April 12, 2012 1 Comment
After getting tasered by the police for ransacking a gas station in order to microwave a burrito for a girl he fancies (Brooklyn Decker), Alex Hopper (Taylor Kitsch) is forced into joining the Navy by his disapproving brother (Alexander Skarsgård). Finding himself in the position of weapons officer despite being notoriously hot-headed and completely unreliable, the now Lieutenant Hopper is further promoted when an alien armada slaughters his superior officers and isolates his ship from the rest of the fleet. While Alex fights for his life against four extraterrestrial warships, with only a sixty year-old boat, a chart-topping Barbadian and a geriatric crew of retirees for help, Girl From Earlier (who is actually the Admiral’s daughter AND a buxom physiotherapist) walks up a hill with a crippled war veteran who has apparently given up the fight for good. Or has he? Do we care? Maybe he’s a cyborg? Wait, huh?
Towards the end of Return of the Jedi, after three – nay, six – films’ worth of build-up, there is a scene in which the second Death Star powers up as it prepares to decimate the rebel fleet. As a series of laser beams converge to what was previously Alderaan-eviscerating effect, a super-beam fires into space causing the destruction of numerous rebel cruisers. Described as the full power of that particular battle station, it stands proud as one of the biggest explosions in the Star Wars universe. In Battleship, meanwhile, a comparable effect occurs in the prologue, only rather than being a climactic display of fire power, it is merely a simple transmission. A TRANSMISSION. In Battleship, even the transmissions explode. And why not; so do the oceans, the cities and your very eardrums, too.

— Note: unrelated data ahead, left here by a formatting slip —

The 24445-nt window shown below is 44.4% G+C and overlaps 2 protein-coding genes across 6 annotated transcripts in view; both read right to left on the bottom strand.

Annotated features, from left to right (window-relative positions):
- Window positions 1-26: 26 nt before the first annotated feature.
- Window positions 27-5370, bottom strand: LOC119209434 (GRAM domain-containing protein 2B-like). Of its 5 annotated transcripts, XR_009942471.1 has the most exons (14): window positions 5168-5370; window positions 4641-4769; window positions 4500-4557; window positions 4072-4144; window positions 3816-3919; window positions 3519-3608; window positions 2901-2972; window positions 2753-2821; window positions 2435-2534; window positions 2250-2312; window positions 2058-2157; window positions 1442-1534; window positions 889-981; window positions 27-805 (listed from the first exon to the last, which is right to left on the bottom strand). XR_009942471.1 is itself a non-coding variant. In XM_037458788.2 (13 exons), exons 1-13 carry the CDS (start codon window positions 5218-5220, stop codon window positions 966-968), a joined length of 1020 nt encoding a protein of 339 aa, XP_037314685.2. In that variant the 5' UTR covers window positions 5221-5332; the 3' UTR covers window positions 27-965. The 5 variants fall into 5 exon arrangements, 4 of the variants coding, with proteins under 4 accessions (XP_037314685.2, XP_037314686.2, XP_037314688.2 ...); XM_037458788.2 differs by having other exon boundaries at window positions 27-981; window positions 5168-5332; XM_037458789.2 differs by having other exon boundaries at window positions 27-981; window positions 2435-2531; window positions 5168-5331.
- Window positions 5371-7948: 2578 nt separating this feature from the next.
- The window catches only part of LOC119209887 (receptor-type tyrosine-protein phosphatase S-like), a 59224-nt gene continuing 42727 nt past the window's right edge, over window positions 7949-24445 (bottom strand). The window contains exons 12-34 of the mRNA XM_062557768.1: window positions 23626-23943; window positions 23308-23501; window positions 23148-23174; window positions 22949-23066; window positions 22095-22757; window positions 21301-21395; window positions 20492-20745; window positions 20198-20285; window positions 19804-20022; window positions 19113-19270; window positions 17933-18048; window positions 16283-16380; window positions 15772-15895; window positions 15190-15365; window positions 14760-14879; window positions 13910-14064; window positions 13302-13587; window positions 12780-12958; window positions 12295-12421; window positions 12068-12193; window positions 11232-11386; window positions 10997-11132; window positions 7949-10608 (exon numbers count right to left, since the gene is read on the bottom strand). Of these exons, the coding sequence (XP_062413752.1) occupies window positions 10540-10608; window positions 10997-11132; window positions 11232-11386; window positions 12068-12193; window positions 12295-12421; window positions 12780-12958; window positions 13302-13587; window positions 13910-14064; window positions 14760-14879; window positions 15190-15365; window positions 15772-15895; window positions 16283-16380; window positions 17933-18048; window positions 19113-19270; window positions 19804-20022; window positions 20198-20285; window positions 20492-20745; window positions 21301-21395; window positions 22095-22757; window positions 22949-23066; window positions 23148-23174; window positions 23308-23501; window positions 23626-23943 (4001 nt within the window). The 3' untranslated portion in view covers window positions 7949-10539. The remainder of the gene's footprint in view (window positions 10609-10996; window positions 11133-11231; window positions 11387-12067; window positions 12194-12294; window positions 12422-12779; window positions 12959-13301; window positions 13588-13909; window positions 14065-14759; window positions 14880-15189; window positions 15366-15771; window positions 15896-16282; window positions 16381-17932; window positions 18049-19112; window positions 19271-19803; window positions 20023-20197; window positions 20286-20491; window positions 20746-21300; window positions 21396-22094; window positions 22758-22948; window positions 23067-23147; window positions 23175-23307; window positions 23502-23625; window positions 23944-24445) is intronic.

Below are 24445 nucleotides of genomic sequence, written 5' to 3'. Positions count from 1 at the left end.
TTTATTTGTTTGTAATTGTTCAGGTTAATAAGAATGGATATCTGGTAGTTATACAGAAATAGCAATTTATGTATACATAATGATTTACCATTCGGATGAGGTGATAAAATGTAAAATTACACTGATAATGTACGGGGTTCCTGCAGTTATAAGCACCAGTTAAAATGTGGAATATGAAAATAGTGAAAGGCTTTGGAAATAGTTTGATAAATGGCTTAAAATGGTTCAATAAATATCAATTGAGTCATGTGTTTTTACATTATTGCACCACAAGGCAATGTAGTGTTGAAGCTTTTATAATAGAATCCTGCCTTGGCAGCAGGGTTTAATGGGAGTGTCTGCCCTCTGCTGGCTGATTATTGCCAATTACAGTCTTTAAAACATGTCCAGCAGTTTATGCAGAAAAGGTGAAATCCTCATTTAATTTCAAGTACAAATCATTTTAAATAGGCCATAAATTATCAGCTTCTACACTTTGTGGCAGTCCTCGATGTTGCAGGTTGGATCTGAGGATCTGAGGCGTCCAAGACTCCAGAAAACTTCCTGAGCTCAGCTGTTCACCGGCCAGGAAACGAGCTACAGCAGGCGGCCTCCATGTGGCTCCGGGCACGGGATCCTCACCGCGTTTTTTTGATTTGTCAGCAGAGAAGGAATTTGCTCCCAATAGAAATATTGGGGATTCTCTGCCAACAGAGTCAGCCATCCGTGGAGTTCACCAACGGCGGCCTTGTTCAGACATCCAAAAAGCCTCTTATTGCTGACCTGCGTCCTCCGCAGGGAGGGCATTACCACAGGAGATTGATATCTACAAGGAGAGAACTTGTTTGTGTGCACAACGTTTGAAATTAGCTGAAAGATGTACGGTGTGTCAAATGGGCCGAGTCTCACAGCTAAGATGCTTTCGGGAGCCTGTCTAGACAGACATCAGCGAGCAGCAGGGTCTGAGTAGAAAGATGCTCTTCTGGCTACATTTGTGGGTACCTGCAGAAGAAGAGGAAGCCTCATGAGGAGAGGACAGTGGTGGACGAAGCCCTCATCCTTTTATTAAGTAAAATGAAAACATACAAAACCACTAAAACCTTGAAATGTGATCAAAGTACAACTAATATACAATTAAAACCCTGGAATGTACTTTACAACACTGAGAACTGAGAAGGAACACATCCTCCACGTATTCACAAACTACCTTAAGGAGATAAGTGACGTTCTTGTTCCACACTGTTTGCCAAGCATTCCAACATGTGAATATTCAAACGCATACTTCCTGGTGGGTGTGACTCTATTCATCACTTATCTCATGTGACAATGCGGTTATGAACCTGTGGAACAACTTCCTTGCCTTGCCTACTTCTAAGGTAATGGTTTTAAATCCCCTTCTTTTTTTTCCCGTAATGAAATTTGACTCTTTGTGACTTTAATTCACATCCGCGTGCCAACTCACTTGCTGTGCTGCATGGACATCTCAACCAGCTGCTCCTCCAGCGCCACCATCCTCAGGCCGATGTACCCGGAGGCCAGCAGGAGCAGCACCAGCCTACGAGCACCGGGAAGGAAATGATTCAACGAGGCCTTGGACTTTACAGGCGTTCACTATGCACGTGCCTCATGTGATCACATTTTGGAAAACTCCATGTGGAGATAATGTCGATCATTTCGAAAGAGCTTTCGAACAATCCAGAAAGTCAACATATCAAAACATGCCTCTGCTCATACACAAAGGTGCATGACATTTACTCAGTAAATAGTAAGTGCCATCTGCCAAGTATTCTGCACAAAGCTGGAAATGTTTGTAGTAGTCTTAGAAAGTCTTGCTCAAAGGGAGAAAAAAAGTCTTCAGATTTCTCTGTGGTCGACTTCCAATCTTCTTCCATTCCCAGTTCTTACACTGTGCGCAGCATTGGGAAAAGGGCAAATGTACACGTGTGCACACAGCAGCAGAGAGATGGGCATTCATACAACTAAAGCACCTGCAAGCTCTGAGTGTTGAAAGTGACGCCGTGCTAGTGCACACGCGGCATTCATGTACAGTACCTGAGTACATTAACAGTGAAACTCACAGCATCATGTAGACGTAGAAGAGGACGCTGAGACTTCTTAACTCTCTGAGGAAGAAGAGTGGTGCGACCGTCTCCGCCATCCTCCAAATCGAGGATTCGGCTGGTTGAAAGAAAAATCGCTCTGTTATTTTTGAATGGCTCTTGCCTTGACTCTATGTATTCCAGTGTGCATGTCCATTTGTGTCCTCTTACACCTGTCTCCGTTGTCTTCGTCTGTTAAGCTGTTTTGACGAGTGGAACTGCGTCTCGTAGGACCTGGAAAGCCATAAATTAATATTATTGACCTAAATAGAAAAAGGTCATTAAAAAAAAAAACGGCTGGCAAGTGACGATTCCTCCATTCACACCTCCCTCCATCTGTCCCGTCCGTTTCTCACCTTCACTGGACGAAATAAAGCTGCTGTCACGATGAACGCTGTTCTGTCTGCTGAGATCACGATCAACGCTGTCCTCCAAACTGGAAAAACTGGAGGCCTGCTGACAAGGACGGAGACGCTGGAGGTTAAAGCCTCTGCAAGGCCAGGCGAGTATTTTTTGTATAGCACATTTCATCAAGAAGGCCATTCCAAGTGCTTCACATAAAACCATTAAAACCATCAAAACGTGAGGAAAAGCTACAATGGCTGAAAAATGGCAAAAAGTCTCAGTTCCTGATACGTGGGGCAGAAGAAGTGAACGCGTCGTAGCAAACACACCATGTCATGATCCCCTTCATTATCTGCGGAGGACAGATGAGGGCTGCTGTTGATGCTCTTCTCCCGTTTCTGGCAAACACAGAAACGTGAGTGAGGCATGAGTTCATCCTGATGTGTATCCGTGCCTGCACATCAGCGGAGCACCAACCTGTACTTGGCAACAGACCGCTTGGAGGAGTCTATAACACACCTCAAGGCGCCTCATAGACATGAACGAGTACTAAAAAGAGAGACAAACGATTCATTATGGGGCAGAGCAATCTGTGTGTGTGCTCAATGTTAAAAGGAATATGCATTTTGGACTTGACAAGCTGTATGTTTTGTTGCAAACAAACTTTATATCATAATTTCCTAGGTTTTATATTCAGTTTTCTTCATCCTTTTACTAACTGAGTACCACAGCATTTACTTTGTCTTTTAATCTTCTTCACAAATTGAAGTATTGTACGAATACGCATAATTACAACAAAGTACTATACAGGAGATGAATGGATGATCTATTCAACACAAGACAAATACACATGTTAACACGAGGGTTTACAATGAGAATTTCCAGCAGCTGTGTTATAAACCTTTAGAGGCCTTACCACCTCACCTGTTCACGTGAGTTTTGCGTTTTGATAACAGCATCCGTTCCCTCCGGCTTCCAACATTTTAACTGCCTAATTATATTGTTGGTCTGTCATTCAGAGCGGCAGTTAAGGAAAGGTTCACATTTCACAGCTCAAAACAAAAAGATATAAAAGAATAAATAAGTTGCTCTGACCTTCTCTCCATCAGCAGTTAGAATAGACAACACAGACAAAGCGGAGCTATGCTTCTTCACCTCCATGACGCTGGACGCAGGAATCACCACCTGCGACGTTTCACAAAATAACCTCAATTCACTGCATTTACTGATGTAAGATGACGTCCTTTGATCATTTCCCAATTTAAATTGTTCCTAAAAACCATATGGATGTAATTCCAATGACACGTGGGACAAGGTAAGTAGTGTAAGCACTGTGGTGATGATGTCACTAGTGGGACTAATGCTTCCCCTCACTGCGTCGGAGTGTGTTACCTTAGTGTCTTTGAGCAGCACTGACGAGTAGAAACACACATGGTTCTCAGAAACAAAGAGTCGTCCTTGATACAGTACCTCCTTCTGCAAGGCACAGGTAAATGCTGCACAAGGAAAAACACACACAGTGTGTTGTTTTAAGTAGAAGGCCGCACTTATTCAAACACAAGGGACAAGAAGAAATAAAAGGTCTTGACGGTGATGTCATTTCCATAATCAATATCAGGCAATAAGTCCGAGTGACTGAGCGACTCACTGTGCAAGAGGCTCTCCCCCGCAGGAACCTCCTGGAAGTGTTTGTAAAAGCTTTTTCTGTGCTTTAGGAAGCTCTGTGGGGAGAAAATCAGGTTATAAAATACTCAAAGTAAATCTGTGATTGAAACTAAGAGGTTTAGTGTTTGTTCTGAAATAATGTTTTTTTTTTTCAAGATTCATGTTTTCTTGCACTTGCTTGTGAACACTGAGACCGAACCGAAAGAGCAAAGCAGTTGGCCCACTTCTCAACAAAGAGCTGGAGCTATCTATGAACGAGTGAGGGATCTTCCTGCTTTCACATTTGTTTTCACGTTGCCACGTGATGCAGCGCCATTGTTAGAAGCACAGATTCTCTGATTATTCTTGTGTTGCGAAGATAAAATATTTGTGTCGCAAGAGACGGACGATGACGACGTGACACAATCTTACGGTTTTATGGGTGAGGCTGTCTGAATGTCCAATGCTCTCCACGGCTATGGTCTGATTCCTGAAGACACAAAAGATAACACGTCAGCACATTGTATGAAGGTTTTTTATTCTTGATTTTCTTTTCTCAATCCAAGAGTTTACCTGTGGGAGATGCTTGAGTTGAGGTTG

Taking the Hasbro game – itself based on a pencil-and-paper variant famed for its reliance on tactics and strategy – and proceeding to beat his audience around the head with it until something goes boom, director Peter Berg has created something so loud and debilitating that it is practically indistinguishable from shell-shock. A torturous exercise in learned helplessness, Battleship is nothing short of a costly endurance test, as the booming soundtrack and concussion-inducing explosions ring out with ever-increasing volume to leave you drooling vacantly into your popcorn. But even this trauma isn’t enough to mask the sheer idiocy with which the film is carelessly hung together.
When your ears have stopped ringing and the auditorium has ceased its spinning, all that Battleship leaves you with are questions. After all, come the end of the movie we still don’t know what the alien invaders actually came for in the first place. Resources? Chicken burritos? Rihanna’s autograph? They were headed for Hawaii long before their communications ship hit a satellite – causing it to accidentally level China, perhaps the most ridiculous place on Earth to start an invasion. An invasion, for some reason, conducted at sea in amphibious spaceships. As for the forcefield handily ostracising the rest of the fleet, why is it visible only on occasion? Why do the aliens only fire when fired upon? Why bother with guns at all when you have giant cordless yoyos capable of devastating (unused?) airfields and obliterating roads?
It’s as if Asylum won the lottery and decided to have a go at production value, having recently watched the Transformers trilogy, undergone a double-lobotomy and bumped into Rihanna down the shops. The effects are over-complicated, the dialogue so terrible that you can’t help but quote it ironically and the acting an afterthought hurriedly filmed in second unit. Taylor Kitsch is still playing John Carter, except instead of defying gravity to save Barsoom he is stealing microwaveable snacks from his local gas station. Liam Neeson, on the other hand, has put on a Navy uniform and exhausted his talents by merely showing up. It’s the singer-turned-nope, still a singer who really stands out, however; so dead is she behind the eyes that she can only be a product of Zemeckis-era motion capture animation. And they’re the only cast members I can actually remember.
Nauseatingly loud, eye-wateringly stupid and so utterly disorientating that it might not really have happened at all, Battleship is less a movie than it is two-odd hours of that feeling you get when you stand up too fast. Bearing about as much resemblance to the original board game as Liam Neeson does to that actor from Schindler’s List, Battleship is a sobering – and did I mention deafening? – glimpse at the blockbusters of the future, should Michael Bay be allowed to live.